Annals of Surgical Oncology

, Volume 25, Issue 5, pp 1288–1295 | Cite as

Hypothyroidism and Wound Healing After Salvage Laryngectomy

  • Andrew J. Rosko
  • Andrew C. Birkeland
  • Emily Bellile
  • Kevin J. Kovatch
  • Ashley L. Miller
  • Craig C. Jaffe
  • Andrew G. Shuman
  • Steven B. Chinn
  • Chaz L. Stucken
  • Kelly M. Malloy
  • Jeffrey S. Moyer
  • Keith A. Casper
  • Mark E. P. Prince
  • Carol R. Bradford
  • Gregory T. Wolf
  • Douglas B. Chepeha
  • Matthew E. Spector
Head and Neck Oncology

Abstract

Background

Patients undergoing salvage laryngectomy are predisposed to radiation-induced hypothyroidism and impaired wound healing secondary to the tissue effects of prior treatment. The impact of hypothyroidism on postoperative wound healing is not established.

Methods

A single-institution retrospective case series was performed. The inclusion criteria specified preoperatively euthyroid adults who underwent salvage laryngectomy with concurrent neck dissection between 1997 and 2015 for persistent or recurrent laryngeal squamous cell carcinoma after radiation or chemoradiation therapy (n = 182). The principal explanatory variable was postoperative hypothyroidism, defined as thyroid-stimulating hormone (TSH) higher than 5.5 mIU/L. The primary end points of the study were pharyngocutaneous fistulas and wounds requiring reoperation. Multivariate analysis was performed.

Results

The fistula rate was 47% among hypothyroid patients versus 23% among euthyroid patients. In the multivariate analysis, the patients who experienced hypothyroidism in the postoperative period had a 3.6-fold greater risk of fistula [95% confidence interval (CI) 1.8–7.1; p = 0.0002]. The hypothyroid patients had an 11.4-fold greater risk for a required reoperation (24.4 vs 5.4%) than the euthyroid patients (95% CI 2.6–49.9; p = 0.001). The risk for fistula (p = 0.003) and reoperation (p = 0.001) increased with increasing TSH. This corresponds to an approximate 12.5% incremental increase in the absolute risk for fistula and a 10% increase in the absolute risk for reoperation with each doubling of the TSH.

Conclusion

Postoperative hypothyroidism independently predicts postoperative wound-healing complications. The association of hypothyroidism with fistula formation may yield opportunities to modulate wound healing with thyroid supplementation or to provide a biomarker of wound progression.

References

  1. 1.
    Jemal A, Bray F, Center MM, Ferlay J, Ward E, Forman D. Global cancer statistics. CA Cancer J Clin. 2011;61:69–90.CrossRefPubMedGoogle Scholar
  2. 2.
    The Department of Veterans Affairs Laryngeal Cancer Study Group. Induction chemotherapy plus radiation compared with surgery plus radiation in patients with advanced laryngeal cancer. N Engl J Med. 1991;324:1685–90.Google Scholar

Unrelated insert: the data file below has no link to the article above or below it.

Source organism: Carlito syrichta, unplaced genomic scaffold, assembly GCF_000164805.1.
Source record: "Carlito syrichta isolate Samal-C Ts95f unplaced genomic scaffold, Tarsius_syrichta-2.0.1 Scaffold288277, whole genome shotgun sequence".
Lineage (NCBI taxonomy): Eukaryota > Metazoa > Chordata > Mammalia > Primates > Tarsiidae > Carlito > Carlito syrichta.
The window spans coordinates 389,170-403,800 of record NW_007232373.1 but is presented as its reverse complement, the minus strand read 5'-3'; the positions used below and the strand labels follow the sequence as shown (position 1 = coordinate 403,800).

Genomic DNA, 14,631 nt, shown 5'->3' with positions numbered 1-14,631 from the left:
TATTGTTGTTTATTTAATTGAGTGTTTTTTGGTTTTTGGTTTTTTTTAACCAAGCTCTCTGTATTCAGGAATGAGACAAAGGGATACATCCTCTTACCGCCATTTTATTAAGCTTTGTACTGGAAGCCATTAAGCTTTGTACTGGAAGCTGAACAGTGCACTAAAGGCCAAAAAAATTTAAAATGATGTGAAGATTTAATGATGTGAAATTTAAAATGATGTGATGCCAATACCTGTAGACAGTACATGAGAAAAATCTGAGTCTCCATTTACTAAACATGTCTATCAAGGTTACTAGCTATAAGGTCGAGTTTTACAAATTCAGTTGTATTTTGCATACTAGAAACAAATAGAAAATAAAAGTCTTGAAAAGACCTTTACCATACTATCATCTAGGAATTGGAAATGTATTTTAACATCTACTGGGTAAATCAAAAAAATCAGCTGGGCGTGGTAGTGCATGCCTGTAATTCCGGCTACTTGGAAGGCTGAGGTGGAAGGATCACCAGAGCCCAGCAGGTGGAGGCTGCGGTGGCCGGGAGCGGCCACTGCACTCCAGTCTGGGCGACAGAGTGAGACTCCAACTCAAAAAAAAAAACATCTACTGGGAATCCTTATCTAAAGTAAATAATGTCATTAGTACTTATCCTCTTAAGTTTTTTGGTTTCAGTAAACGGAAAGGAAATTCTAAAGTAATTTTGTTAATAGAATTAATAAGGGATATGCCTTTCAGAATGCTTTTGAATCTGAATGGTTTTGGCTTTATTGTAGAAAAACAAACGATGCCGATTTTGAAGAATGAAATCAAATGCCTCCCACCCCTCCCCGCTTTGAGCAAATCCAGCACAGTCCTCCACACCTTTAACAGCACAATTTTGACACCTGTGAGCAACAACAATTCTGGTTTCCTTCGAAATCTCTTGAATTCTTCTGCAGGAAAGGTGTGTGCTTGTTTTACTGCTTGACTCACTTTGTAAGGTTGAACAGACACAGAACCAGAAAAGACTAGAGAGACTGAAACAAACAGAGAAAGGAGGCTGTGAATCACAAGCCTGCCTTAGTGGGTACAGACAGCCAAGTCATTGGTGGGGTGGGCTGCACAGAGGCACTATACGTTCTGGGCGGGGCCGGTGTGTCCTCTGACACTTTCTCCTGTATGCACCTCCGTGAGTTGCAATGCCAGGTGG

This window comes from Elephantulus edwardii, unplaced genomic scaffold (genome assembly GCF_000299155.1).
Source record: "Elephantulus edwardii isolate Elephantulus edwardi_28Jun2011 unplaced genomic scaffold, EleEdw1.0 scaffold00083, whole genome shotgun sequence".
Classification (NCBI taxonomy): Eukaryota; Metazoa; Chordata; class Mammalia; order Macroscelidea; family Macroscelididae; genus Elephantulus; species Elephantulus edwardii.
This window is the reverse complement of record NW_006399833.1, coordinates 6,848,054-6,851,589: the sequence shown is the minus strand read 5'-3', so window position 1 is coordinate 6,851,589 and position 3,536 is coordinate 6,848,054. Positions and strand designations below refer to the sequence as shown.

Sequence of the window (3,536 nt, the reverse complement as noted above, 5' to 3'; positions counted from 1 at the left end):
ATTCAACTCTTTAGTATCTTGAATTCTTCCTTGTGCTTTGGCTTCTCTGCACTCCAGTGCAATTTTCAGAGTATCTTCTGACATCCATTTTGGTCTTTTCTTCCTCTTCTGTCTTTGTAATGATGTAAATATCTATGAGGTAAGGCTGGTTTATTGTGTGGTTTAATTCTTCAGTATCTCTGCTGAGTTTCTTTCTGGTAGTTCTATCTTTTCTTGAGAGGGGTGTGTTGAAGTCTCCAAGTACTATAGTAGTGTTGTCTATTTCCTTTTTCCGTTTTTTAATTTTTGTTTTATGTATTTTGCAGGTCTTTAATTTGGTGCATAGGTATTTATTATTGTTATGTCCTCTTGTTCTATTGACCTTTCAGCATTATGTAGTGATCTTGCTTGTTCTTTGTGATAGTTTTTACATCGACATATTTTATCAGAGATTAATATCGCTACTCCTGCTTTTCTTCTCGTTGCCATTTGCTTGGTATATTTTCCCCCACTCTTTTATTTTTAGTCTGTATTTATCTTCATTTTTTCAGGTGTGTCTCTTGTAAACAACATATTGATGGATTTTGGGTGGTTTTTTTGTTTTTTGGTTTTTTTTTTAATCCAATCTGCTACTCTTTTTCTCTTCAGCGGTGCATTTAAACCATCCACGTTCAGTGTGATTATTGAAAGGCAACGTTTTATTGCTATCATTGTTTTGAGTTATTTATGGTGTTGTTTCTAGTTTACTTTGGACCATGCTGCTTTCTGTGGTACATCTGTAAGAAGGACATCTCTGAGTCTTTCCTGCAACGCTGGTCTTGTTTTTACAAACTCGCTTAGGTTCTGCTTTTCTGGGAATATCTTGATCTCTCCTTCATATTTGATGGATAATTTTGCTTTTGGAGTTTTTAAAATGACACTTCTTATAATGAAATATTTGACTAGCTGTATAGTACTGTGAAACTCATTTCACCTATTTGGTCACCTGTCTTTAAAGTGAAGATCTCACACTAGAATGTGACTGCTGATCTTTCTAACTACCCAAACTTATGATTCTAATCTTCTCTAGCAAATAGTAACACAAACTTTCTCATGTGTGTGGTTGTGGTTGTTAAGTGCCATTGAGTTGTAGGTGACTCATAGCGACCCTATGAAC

3. 3.
    Forastiere AA, Goepfert H, Maor M, et al. Concurrent chemotherapy and radiotherapy for organ preservation in advanced laryngeal cancer. N Engl J Med. 2003;349:2091–8.CrossRefPubMedGoogle Scholar
  4. 4.
    Urba S, Wolf G, Eisbruch A, et al. Single-cycle induction chemotherapy selects patients with advanced laryngeal cancer for combined chemoradiation: a new treatment paradigm. J Clin Oncol. 2006;24:593–8.CrossRefPubMedGoogle Scholar
  5. 5.
    Clark JR, de Almeida J, Gilbert R, et al. Primary and salvage (hypo)pharyngectomy: analysis and outcome. Head Neck. 2006;28:671–7.CrossRefPubMedGoogle Scholar
  6. 6.
    Paydarfar JA, Birkmeyer NJ. Complications in head and neck surgery: a meta-analysis of postlaryngectomy pharyngocutaneous fistula. Arch Otolaryngol Head Neck Surg. 2006;132:67–72.CrossRefPubMedGoogle Scholar
  7. 7.
    Li M, Lorenz RR, Khan MJ, et al. Salvage laryngectomy in patients with recurrent laryngeal cancer in the setting of nonoperative treatment failure. Otolaryngol Head Neck Surg. 2013;149:245–51.CrossRefPubMedGoogle Scholar
  8. 8.
    Marx RE. Osteoradionecrosis: a new concept of its pathophysiology. J Oral Maxillofac Surg. 1983;41:283–8.CrossRefPubMedGoogle Scholar
  9. 9.
    Clark JR, Gilbert R, Irish J, Brown D, Neligan P, Gullane PJ. Morbidity after flap reconstruction of hypopharyngeal defects. Laryngoscope. 2006;116:173–81.CrossRefPubMedGoogle Scholar
  10. 10.
    Yu P, Robb GL. Pharyngoesophageal reconstruction with the anterolateral thigh flap: a clinical and functional outcomes study. Plast Reconstr Surg. 2005;116:1845–55.CrossRefPubMedGoogle Scholar
  11. 11.
    Rutledge JW, Spencer H, Moreno MA. Predictors for perioperative outcomes following total laryngectomy: a University HealthSystem Consortium Discharge Database study. Otolaryngol Head Neck Surg. 2014;151:81–6.CrossRefPubMedGoogle Scholar
  12. 12.
    Hier M, Black MJ, Lafond G. Pharyngo-cutaneous fistulas after total laryngectomy: incidence, etiology, and outcome analysis. J Otolaryngol. 1993;22:164–6.PubMedGoogle Scholar